Matthew Lambon-Ralph

Dept. of Psychology,
University of Manchester,
Oxford Road, Manchester






Selected references below

Lambon-Ralph, M. A., Hesketh, A., & Sage, K. (2004). Implicit recognition in pure alexia: The Saffran effect - A tale of two systems or two procedures? Cognitive Neuropsychology, 21, 401-421.
Notes: Prof. M.A. Lambon Ralph, Dept. of Psychology, University of Manchester, Oxford Road, Manchester M13 9PL
Some patients with pure alexia or letter-by-letter reading demonstrate the Saffran effect: residual activation of higher order lexical-semantic representations despite poor word recognition. This study investigated the reading of patient FD, a letter-by-letter reader with a clear Saffran effect. Two alternative explanations for this effect were tested in a series of experiments and through the impact of whole-word and letter-based therapies on FD's reading. One theory assumes that the disparity between overt recognition and implicit activation of word meaning is underpinned by two separate reading systems. An alternative hypothesis argues for a single whole-word reading system supplemented by the deliberate, compensatory strategy of letter-by-letter reading. Under this hypothesis, the Saffran effect reflects partial activation of the single, whole-word system. FD's results strongly supported the latter hypothesis. FD's reading behaviour was characterised by partial activation of higher word representations, accuracy was graded by word variables known to influence the normal reading system, and most importantly, once the characteristics of the tasks were equated, there was no evidence for a dissociation between word categorisation and recognition. In addition, the whole-word therapy encouraged FD to abandon the letter-by-letter strategy. Without this compensatory technique, FD's emergent deep dyslexia was consistent with a partially activated, whole-word reading system that produces overt reading responses. Comparison of data from this and other studies suggests that the Saffran effect is most likely to be observed in patients with severe pure alexia.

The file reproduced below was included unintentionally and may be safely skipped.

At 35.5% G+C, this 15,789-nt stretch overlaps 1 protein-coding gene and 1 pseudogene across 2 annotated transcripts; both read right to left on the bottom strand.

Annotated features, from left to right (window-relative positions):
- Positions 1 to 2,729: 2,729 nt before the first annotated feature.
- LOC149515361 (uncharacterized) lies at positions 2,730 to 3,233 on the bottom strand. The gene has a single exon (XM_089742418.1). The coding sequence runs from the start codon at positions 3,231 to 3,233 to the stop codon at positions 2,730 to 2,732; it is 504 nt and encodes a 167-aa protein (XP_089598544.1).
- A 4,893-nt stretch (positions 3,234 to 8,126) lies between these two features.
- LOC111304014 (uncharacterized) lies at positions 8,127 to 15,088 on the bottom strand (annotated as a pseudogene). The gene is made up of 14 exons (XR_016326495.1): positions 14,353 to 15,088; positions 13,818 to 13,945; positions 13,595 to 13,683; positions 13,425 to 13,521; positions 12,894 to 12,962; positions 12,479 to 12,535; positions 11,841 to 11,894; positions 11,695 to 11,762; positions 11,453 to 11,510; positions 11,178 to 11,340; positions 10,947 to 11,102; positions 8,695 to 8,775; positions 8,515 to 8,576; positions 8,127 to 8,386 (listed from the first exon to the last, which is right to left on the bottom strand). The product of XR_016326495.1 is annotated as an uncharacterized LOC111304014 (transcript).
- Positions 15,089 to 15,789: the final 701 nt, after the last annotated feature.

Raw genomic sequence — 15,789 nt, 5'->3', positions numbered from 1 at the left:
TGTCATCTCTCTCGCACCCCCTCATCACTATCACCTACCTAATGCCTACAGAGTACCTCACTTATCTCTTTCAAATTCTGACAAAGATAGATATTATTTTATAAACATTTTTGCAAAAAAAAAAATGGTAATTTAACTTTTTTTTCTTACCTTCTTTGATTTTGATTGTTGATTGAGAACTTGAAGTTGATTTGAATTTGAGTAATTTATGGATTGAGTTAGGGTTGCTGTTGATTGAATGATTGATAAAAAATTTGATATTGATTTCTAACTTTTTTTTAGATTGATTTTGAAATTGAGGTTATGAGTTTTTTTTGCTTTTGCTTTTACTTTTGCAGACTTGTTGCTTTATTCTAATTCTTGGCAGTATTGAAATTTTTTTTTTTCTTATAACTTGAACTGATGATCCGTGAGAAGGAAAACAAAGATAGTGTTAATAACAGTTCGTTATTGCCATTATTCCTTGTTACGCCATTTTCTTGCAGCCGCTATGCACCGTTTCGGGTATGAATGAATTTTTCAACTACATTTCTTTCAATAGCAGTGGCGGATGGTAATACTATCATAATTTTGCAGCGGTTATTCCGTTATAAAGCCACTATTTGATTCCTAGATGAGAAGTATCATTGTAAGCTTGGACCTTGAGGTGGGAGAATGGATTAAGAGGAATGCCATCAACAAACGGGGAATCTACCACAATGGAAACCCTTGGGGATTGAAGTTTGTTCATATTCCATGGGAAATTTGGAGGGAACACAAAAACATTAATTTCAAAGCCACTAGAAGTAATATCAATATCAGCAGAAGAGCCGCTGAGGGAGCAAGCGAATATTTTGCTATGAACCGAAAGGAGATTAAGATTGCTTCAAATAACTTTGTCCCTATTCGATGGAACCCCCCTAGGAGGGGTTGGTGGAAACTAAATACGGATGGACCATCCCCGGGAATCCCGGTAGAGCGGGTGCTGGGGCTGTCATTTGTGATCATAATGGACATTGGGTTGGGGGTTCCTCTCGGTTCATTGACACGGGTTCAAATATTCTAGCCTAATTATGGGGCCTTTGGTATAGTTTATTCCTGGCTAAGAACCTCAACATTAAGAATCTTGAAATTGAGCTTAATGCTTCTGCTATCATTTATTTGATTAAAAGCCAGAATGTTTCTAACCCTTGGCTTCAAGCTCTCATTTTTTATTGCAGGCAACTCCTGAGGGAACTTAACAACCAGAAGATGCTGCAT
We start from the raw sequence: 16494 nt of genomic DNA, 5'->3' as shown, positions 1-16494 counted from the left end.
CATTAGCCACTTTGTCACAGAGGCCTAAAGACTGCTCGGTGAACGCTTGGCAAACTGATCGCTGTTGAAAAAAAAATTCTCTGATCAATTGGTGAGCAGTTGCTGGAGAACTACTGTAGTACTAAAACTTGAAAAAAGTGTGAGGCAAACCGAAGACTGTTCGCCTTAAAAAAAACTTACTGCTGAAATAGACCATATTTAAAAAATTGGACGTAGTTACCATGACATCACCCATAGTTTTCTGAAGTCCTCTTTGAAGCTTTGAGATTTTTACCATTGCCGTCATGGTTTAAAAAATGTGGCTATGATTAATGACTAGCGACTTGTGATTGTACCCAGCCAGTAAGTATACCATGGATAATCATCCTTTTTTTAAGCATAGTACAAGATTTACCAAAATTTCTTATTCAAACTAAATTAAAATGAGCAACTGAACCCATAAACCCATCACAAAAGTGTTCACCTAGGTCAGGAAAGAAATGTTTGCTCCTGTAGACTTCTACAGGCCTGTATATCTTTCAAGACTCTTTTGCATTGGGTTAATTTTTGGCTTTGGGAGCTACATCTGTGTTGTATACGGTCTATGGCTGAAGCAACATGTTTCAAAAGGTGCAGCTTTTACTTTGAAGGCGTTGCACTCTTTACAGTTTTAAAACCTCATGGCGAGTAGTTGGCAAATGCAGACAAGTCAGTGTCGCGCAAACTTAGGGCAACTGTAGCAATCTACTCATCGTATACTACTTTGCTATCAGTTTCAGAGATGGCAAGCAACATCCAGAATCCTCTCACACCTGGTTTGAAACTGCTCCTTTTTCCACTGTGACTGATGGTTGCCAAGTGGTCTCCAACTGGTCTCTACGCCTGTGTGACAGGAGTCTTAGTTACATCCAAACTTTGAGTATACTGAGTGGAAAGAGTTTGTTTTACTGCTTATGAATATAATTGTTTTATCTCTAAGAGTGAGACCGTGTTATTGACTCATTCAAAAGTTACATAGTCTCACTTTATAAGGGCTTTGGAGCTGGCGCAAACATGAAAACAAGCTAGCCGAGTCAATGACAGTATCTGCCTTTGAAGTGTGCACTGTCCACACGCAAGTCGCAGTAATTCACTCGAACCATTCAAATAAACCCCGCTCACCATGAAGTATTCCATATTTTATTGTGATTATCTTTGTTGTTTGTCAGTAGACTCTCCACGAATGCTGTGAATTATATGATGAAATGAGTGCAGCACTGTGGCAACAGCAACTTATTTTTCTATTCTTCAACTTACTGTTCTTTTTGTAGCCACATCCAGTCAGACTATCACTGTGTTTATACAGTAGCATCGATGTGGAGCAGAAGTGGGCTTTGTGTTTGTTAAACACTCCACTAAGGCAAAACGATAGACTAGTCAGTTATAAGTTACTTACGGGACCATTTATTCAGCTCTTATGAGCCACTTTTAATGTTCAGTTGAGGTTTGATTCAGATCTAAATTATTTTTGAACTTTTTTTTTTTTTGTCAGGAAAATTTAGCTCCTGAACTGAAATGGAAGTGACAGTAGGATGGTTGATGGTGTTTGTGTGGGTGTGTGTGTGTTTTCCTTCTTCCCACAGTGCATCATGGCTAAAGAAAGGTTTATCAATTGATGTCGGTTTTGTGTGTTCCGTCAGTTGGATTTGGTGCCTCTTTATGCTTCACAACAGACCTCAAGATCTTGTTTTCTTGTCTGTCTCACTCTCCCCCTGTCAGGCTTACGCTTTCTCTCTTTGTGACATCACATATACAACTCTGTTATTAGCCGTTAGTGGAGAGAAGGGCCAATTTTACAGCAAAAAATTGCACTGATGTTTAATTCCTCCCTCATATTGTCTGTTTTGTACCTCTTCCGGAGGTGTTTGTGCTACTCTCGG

Mechelli, A., Crinion, J. T., Long, S., Friston, K. J., Lambon-Ralph, M. A., Patterson, K. et al. (2005). Dissociating reading processes on the basis of neuronal interactions. Journal of Cognitive Neuroscience, 17, 1753-1765.
Notes: Functional Imaging Laboratory, Wellcome Department of Imaging Neuroscience, Institute of Neurology, London, UK.
Previous studies of patients with phonological and surface alexia have demonstrated a double dissociation between the reading of pseudo words and words with atypical spelling-to-sound relationships. A corresponding double dissociation in the neuronal activation patterns for pseudo words and exception words has not, however, been consistently demonstrated in normal subjects. Motivated by the literature on acquired alexia, the present study contrasted pseudo words to exception words and explored how neuronal interactions within the reading system are influenced by word type. Functional magnetic resonance imaging was used to measure neuronal responses during reading in 22 healthy volunteers. The direct comparison of reading pseudo words and exception words revealed a double dissociation within the left frontal cortex. Pseudo words preferentially increased left dorsal premotor activation, whereas exception words preferentially increased left pars triangularis activation. Critically, these areas correspond to those previously associated with phonological and semantic processing, respectively. Word-type dependent interactions between brain areas were then investigated using dynamic causal modeling. This revealed that increased activation in the dorsal premotor cortex for pseudo words was associated with a selective increase in effective connectivity from the posterior fusiform gyrus. In contrast, increased activation in the pars triangularis for exception words was associated with a selective increase in effective connectivity from the anterior fusiform gyrus. The present investigation is the first to identify distinct neuronal mechanisms for semantic and phonological contributions to reading